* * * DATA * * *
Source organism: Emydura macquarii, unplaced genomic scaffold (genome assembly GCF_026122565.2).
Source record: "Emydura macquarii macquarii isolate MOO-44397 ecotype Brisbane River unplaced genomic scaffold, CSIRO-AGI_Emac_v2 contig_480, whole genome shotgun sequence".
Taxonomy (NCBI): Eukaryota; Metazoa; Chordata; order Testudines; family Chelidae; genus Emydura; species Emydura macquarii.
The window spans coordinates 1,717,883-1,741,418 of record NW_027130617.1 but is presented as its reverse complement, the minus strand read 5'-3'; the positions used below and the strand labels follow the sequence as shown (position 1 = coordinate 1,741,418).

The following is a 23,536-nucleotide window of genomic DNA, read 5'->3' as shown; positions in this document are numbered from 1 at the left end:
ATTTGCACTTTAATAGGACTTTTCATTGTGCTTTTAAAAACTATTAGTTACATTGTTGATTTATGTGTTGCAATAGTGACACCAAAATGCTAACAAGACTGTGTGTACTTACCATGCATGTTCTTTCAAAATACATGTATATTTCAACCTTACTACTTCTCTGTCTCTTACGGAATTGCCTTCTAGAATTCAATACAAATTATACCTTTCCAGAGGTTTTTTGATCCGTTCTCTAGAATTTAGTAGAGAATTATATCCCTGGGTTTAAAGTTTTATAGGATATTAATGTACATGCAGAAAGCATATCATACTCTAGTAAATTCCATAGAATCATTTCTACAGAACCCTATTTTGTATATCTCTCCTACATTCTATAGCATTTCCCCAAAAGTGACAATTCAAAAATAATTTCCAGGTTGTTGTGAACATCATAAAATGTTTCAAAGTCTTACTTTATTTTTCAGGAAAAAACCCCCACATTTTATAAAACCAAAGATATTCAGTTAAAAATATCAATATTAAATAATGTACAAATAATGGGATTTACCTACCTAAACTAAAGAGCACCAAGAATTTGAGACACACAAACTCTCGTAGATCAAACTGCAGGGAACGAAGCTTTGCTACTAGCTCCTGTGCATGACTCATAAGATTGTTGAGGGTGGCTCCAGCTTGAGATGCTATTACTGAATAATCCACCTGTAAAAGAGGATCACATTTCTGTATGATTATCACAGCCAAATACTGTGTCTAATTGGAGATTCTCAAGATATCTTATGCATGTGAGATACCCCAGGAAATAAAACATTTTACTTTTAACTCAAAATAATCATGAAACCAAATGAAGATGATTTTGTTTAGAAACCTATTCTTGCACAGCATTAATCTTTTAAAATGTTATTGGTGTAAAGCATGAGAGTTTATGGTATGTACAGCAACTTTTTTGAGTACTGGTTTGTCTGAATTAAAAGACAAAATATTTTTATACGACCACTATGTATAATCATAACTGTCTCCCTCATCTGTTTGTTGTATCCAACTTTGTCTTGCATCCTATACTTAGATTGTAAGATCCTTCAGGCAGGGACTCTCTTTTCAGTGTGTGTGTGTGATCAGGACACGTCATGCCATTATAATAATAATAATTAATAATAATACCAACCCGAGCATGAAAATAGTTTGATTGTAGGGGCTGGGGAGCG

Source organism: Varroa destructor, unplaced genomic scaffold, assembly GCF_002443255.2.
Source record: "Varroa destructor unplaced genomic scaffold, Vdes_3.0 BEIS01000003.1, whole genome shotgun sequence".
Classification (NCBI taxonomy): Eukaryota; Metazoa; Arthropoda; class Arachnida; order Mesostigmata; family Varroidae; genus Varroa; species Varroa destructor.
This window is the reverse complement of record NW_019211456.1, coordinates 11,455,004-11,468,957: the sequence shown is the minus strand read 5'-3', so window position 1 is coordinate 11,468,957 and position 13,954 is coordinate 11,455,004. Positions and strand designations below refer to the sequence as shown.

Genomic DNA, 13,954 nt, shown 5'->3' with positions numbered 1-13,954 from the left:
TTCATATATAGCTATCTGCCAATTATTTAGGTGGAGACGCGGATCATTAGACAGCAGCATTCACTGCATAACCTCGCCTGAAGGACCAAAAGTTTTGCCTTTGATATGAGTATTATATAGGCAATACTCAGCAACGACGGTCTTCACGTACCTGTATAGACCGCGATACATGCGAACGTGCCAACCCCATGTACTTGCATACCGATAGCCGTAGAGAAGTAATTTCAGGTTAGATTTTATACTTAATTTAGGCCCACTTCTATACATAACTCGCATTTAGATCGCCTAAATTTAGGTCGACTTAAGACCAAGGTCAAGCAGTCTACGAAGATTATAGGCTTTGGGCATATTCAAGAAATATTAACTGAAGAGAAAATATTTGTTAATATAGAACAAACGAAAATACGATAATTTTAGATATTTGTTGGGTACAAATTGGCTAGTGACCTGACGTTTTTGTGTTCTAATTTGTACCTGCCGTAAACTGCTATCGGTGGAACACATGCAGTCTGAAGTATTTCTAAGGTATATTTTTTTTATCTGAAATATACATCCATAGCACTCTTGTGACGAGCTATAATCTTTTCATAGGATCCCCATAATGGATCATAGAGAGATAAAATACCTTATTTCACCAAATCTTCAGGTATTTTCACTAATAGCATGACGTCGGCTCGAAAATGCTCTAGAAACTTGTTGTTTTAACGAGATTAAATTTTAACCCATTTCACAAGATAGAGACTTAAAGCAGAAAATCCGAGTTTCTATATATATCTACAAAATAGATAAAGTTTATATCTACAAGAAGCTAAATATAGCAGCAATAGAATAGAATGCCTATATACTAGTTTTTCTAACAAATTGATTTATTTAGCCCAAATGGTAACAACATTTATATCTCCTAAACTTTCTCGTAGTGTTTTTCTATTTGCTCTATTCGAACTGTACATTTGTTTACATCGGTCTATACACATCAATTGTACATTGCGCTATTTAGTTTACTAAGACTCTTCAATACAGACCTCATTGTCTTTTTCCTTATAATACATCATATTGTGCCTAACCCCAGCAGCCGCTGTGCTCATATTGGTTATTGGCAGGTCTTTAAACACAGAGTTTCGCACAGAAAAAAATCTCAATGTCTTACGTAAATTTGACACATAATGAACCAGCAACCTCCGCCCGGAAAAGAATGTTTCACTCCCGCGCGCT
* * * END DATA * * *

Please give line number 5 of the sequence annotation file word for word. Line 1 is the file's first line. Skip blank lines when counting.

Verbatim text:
The following is a 23,536-nucleotide window of genomic DNA, read 5'->3' as shown; positions in this document are numbered from 1 at the left end: